Welcome to this weeks special on the eve of Christmas Eve Craft Post. Today, I will be giving writing about another author I have learnt a lot from, K. M. Weiland. You can find writing site at helping writers become authors, Here. Unlike Randy’s Snowflake Method, with a few graphics, there will be a quick summary. I sent an email to Ms. Weiland about this, but being the holiday season I have yet to hear back from her. I will be summarizing her book Outlining Your Novel: Map Your Way to Success. You can find my review of this book Here, though a spoiler I gave it a 9/10. If you would like to read it, you can buy a kindle copy for $4.99 at Amazon.com.

I read this book this summer and this book is not just her style of writing, but other ways to go about outlining. I am not going to be covering those, I suggest you pick up a copy. There is a workbook that goes with the book as well. There are seven parts to outlining under Weiland’s process. Each of these parts take time, later parts will probably take more time then the beginnings. Here is K.M. Weiland’s writing process.


  • What if Question
    • One of the best ways to start thinking of a story is by a what if question, example what if a hobbit inherits a ring of power and forced to leave home to see to its destruction? This is how most if not all my ideas for my stories start.
  • Premise sentence
    • This will look familiar as it is the same thing as Randy Ingermanson’s Elevator pitch. A one sentence summary of your story.
  • Pre-Outline Questions
    • These are general questions about your plot, one example from the book on page 52: What are four or five big moments that will occur in the plot? A quick google search and you could find tons of questions you could ask.
  • Scene List
    • This is where you list your scenes that you know of in linear order. This will help you find trouble areas that need to be fleshed out. There is more in the section that talks about connecting the dots, but writing out what you know helps you figure out what you don’t and how to make it work.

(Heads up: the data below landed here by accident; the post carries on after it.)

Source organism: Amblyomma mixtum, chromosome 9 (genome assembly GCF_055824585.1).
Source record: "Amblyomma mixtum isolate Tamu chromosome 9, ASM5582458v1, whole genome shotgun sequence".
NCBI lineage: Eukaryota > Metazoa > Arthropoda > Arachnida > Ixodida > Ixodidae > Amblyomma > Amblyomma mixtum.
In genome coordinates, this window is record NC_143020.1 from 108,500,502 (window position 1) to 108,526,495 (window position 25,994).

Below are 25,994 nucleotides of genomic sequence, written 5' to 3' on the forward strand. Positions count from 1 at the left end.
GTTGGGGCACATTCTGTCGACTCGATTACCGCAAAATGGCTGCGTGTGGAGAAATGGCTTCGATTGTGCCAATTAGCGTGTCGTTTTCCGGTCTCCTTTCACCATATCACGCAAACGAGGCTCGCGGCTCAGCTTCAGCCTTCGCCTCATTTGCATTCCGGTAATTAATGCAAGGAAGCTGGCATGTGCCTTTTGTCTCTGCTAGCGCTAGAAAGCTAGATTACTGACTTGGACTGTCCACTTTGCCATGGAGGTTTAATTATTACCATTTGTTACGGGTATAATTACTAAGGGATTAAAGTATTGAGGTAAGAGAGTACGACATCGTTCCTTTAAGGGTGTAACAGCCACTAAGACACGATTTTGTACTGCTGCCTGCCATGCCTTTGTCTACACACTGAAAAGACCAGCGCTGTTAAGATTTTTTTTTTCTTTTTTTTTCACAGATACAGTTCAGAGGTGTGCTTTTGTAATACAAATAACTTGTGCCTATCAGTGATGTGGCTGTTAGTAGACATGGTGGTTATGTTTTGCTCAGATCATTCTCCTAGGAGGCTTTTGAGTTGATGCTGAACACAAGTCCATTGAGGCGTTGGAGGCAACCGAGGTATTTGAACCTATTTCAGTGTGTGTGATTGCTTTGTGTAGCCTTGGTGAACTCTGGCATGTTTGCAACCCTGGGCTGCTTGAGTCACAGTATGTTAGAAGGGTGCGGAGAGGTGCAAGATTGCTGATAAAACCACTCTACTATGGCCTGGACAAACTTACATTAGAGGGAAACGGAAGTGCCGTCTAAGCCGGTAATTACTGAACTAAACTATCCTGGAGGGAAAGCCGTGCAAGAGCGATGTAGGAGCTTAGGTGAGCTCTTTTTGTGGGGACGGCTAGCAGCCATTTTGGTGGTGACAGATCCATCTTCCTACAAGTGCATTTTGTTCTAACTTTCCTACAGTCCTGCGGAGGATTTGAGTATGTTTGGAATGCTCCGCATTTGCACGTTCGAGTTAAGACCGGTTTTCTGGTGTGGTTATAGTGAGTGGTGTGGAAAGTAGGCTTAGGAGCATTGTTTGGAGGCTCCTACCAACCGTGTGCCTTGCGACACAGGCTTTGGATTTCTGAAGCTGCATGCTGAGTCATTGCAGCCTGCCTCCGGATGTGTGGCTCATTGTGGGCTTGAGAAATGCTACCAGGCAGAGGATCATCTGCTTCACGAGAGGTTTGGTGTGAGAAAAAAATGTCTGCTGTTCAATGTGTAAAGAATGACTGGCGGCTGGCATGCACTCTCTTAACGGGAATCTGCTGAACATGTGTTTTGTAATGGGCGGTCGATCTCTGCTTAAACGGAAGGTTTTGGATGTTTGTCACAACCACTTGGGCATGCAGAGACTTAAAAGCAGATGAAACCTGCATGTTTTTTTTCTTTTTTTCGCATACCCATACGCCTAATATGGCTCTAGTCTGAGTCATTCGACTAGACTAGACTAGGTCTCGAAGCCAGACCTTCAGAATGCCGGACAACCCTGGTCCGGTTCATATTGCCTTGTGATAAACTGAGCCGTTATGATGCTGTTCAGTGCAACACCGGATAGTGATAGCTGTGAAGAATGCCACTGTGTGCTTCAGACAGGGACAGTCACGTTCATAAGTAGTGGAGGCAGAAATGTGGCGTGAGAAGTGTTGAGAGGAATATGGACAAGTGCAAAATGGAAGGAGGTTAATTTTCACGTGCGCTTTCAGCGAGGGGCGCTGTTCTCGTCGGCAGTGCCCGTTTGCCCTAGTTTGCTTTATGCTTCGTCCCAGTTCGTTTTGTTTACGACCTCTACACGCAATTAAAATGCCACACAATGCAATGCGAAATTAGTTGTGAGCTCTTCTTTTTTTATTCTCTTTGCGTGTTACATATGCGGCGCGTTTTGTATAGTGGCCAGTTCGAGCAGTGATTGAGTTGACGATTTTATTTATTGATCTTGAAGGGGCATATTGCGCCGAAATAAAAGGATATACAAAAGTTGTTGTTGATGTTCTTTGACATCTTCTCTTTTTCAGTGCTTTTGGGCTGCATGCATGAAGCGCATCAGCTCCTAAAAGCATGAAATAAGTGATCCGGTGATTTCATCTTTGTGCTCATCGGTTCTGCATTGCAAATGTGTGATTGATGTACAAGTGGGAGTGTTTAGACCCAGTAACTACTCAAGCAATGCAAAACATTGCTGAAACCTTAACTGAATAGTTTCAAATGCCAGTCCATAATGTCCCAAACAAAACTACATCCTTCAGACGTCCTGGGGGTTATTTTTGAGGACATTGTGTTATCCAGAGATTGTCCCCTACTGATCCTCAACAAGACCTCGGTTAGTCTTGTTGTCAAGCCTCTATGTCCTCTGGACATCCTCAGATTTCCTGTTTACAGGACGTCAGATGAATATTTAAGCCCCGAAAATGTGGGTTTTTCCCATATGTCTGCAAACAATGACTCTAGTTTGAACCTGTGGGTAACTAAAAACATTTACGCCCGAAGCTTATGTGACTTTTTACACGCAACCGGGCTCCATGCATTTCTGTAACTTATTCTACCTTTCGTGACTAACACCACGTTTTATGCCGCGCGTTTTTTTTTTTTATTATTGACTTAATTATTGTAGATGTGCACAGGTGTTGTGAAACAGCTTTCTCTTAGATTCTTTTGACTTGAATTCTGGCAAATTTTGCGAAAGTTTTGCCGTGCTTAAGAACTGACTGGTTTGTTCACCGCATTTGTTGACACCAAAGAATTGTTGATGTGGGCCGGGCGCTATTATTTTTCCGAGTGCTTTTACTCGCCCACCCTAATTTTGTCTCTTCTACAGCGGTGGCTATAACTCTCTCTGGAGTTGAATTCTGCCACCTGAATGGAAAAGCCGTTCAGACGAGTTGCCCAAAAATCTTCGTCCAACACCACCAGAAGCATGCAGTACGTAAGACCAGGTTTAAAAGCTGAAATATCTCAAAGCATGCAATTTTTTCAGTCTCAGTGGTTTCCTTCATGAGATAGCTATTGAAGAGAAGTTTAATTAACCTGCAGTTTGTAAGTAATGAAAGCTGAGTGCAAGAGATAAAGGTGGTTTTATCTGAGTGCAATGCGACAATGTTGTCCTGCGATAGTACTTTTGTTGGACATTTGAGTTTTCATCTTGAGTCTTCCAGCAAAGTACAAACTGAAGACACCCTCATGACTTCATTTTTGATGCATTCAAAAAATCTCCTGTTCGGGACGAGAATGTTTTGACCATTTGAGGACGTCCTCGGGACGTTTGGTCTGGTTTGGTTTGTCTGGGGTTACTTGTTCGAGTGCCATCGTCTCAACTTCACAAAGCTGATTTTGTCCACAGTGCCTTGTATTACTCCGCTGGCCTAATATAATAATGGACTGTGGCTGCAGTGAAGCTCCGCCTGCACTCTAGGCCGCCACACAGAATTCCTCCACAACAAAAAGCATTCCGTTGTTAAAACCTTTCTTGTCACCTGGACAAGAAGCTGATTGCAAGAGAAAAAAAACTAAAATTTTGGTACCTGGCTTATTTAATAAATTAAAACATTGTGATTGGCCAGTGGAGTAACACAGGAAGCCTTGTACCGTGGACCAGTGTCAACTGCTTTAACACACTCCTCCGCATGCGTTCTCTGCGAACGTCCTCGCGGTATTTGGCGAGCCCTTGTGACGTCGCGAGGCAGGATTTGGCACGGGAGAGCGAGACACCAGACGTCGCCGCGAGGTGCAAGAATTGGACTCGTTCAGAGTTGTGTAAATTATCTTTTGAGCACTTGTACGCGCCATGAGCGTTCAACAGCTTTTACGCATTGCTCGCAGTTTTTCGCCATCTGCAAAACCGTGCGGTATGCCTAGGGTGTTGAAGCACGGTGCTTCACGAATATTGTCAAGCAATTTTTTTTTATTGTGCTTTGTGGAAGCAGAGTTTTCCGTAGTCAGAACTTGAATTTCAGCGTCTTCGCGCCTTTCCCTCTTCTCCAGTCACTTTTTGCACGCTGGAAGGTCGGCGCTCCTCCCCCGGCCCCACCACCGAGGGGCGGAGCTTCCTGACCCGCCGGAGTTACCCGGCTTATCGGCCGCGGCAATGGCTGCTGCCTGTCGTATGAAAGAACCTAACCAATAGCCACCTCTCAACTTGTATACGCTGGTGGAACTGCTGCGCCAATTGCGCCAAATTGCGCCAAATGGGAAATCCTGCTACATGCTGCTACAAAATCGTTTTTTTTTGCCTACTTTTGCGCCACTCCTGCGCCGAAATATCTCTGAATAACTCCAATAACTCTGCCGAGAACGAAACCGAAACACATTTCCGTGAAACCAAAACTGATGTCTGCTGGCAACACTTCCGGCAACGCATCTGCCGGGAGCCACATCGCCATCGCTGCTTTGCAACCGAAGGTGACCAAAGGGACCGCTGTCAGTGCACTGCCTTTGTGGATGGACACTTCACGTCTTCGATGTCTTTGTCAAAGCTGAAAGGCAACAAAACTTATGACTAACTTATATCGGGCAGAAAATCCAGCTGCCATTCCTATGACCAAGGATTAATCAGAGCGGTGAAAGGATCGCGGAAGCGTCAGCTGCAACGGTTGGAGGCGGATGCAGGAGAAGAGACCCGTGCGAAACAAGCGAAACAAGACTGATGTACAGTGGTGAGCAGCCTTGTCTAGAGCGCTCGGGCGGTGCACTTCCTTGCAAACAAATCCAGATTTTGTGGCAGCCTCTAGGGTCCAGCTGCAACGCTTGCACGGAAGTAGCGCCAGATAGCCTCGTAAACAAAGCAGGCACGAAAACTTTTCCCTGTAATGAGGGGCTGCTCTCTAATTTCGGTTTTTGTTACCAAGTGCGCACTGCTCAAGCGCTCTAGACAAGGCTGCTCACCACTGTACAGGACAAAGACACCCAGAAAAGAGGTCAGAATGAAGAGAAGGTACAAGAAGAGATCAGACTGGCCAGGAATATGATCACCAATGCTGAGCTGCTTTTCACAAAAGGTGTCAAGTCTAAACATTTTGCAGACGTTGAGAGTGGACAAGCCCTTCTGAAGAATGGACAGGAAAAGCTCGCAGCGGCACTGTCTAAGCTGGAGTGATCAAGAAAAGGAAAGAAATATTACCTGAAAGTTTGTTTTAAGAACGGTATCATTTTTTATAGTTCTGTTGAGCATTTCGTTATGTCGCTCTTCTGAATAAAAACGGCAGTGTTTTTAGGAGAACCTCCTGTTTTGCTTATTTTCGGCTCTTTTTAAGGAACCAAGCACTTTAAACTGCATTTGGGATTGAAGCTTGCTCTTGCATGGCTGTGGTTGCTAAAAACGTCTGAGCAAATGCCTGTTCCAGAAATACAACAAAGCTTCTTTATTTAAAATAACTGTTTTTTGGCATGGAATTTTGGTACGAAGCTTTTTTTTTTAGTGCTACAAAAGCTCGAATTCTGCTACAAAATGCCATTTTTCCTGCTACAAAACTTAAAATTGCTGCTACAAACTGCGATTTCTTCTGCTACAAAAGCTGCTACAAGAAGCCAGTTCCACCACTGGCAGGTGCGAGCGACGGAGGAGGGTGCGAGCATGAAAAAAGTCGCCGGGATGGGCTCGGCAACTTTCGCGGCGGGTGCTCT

• Character’s
    • Two sections on characters one exploring backstory and then one on more details like hair color, date of birth, parents names, Jobs. She recommends interview your characters here.
  • Setting’s
    • One of my favorite parts of the book, is her focus on setting and treats it almost as a character and how to make setting work with your story instead just being a backdrop. Sure this you can do backdrop, but the more your setting works with your scenes the better
  • Extended Outline
    • This is where you take everything you have so far and really hammer out your outline in as much detail as you can. This will go quickly in some areas and not so in others. This is where you find out if there are any areas you still need to work on.
    • Character POVs
      • It is at this point you will start want to think about which characters will be your POV characters for each scenes. Will it be just one character the whole book, or two or more
  • Structure your book
    • Lastly, though not really covered in great detail is structuring your book with a beginning, middle and end. She covers this briefly as it is beyond the scope of the book

Final suggestions

  • Like the Snowflake Method and many other writing style you will probably go back and forth between each step as you learn more about your novel and is recommended.
  • What if question is one of the best ways I have found to come up with ideas for stories ideas and will also help you craft that elevator pitch sentence.
  • K.M. Weiland says it takes her about two years to write a book from beginning to publishing, and longer developing her book in her head. Why that is her, this process may look like a lot of work, and is like most outline processes, but the more you use it the more you will find what works for you and adopt it to better fit you.



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